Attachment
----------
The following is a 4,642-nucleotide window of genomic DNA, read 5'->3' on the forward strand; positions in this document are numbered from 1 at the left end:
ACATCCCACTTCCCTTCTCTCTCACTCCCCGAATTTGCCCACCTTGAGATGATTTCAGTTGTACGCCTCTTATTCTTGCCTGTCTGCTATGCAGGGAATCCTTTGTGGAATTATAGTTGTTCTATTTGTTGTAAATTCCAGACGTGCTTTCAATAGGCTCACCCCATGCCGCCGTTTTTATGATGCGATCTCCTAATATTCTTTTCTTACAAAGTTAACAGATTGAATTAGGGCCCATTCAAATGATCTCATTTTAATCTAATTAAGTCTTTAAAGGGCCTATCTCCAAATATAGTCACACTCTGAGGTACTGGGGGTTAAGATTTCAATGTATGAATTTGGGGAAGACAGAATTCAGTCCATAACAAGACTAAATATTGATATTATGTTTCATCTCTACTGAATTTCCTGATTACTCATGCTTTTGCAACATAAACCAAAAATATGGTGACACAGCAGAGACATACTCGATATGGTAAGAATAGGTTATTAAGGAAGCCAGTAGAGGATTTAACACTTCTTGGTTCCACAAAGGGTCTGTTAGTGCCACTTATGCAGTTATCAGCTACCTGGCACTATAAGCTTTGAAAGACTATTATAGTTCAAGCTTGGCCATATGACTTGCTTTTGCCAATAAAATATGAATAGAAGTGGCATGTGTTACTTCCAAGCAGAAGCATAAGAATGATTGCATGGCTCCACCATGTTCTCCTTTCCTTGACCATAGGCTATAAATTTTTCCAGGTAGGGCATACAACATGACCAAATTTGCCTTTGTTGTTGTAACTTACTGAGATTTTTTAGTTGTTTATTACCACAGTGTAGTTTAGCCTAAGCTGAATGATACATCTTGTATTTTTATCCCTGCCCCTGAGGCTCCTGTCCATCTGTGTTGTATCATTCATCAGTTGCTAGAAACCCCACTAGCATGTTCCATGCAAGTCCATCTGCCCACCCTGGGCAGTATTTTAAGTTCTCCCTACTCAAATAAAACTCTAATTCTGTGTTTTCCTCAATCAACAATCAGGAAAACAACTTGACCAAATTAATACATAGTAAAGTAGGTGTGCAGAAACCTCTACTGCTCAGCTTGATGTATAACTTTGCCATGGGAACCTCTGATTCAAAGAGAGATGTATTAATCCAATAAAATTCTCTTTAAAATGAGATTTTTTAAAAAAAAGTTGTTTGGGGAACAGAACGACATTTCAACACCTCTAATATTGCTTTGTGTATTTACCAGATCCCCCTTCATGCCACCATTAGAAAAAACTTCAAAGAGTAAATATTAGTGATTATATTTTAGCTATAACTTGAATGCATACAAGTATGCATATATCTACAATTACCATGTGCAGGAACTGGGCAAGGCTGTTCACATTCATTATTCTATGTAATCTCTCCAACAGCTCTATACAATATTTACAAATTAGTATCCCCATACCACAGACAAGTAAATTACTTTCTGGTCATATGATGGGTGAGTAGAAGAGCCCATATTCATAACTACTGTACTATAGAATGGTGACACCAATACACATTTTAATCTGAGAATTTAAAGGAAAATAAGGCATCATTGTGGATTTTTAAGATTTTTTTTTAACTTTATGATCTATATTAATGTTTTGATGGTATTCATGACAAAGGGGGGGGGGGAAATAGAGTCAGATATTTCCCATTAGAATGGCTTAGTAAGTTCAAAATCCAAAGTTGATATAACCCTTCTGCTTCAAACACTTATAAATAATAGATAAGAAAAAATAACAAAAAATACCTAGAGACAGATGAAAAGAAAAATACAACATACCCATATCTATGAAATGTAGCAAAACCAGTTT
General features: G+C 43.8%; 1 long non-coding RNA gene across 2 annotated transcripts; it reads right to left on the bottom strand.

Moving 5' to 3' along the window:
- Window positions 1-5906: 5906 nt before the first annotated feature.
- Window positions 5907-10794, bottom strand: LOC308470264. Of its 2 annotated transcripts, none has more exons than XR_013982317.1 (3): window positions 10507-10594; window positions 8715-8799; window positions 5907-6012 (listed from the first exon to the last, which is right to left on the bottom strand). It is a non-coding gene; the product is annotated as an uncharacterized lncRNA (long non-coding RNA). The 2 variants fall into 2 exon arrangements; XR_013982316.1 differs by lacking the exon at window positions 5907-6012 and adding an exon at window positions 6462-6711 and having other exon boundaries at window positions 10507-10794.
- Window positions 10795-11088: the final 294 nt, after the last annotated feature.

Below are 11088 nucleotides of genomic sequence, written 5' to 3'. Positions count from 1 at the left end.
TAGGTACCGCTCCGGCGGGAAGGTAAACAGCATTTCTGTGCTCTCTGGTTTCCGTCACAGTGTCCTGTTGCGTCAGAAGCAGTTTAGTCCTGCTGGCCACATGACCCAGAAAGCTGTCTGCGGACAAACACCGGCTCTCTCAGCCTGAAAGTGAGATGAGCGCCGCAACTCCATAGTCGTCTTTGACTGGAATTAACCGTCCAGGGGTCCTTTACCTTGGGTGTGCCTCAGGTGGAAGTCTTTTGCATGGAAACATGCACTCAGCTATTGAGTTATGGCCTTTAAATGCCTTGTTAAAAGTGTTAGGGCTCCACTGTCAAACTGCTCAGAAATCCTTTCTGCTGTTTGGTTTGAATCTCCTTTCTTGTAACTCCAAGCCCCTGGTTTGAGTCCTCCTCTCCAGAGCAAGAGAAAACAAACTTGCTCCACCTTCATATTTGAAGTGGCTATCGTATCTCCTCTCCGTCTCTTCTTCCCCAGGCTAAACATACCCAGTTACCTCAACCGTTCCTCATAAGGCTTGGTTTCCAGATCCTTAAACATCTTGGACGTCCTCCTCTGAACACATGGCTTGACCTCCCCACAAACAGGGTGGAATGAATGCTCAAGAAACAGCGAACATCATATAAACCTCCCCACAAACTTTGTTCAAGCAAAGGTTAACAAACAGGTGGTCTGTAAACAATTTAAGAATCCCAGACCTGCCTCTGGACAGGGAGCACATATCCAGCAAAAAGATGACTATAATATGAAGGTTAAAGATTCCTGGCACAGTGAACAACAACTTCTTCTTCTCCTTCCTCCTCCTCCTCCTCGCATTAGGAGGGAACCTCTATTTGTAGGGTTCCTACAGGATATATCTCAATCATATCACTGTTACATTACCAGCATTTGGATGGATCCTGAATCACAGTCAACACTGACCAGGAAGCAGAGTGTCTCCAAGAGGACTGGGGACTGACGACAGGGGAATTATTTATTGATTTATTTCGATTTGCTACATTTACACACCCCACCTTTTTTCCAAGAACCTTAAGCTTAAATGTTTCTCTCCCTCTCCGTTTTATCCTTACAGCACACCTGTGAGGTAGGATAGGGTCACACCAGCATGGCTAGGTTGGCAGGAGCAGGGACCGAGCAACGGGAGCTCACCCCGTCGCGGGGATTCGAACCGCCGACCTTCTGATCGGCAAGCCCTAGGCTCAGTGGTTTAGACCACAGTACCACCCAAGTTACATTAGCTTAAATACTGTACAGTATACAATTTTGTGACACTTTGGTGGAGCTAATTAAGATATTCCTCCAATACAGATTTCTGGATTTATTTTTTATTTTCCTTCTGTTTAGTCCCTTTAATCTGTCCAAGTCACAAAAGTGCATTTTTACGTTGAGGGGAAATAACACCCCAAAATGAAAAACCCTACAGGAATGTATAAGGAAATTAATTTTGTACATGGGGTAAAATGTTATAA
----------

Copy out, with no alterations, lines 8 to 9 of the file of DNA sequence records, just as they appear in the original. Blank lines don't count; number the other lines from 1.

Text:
Below are 11088 nucleotides of genomic sequence, written 5' to 3'. Positions count from 1 at the left end.
TAGGTACCGCTCCGGCGGGAAGGTAAACAGCATTTCTGTGCTCTCTGGTTTCCGTCACAGTGTCCTGTTGCGTCAGAAGCAGTTTAGTCCTGCTGGCCACATGACCCAGAAAGCTGTCTGCGGACAAACACCGGCTCTCTCAGCCTGAAAGTGAGATGAGCGCCGCAACTCCATAGTCGTCTTTGACTGGAATTAACCGTCCAGGGGTCCTTTACCTTGGGTGTGCCTCAGGTGGAAGTCTTTTGCATGGAAACATGCACTCAGCTATTGAGTTATGGCCTTTAAATGCCTTGTTAAAAGTGTTAGGGCTCCACTGTCAAACTGCTCAGAAATCCTTTCTGCTGTTTGGTTTGAATCTCCTTTCTTGTAACTCCAAGCCCCTGGTTTGAGTCCTCCTCTCCAGAGCAAGAGAAAACAAACTTGCTCCACCTTCATATTTGAAGTGGCTATCGTATCTCCTCTCCGTCTCTTCTTCCCCAGGCTAAACATACCCAGTTACCTCAACCGTTCCTCATAAGGCTTGGTTTCCAGATCCTTAAACATCTTGGACGTCCTCCTCTGAACACATGGCTTGACCTCCCCACAAACAGGGTGGAATGAATGCTCAAGAAACAGCGAACATCATATAAACCTCCCCACAAACTTTGTTCAAGCAAAGGTTAACAAACAGGTGGTCTGTAAACAATTTAAGAATCCCAGACCTGCCTCTGGACAGGGAGCACATATCCAGCAAAAAGATGACTATAATATGAAGGTTAAAGATTCCTGGCACAGTGAACAACAACTTCTTCTTCTCCTTCCTCCTCCTCCTCCTCGCATTAGGAGGGAACCTCTATTTGTAGGGTTCCTACAGGATATATCTCAATCATATCACTGTTACATTACCAGCATTTGGATGGATCCTGAATCACAGTCAACACTGACCAGGAAGCAGAGTGTCTCCAAGAGGACTGGGGACTGACGACAGGGGAATTATTTATTGATTTATTTCGATTTGCTACATTTACACACCCCACCTTTTTTCCAAGAACCTTAAGCTTAAATGTTTCTCTCCCTCTCCGTTTTATCCTTACAGCACACCTGTGAGGTAGGATAGGGTCACACCAGCATGGCTAGGTTGGCAGGAGCAGGGACCGAGCAACGGGAGCTCACCCCGTCGCGGGGATTCGAACCGCCGACCTTCTGATCGGCAAGCCCTAGGCTCAGTGGTTTAGACCACAGTACCACCCAAGTTACATTAGCTTAAATACTGTACAGTATACAATTTTGTGACACTTTGGTGGAGCTAATTAAGATATTCCTCCAATACAGATTTCTGGATTTATTTTTTATTTTCCTTCTGTTTAGTCCCTTTAATCTGTCCAAGTCACAAAAGTGCATTTTTACGTTGAGGGGAAATAACACCCCAAAATGAAAAACCCTACAGGAATGTATAAGGAAATTAATTTTGTACATGGGGTAAAATGTTATAA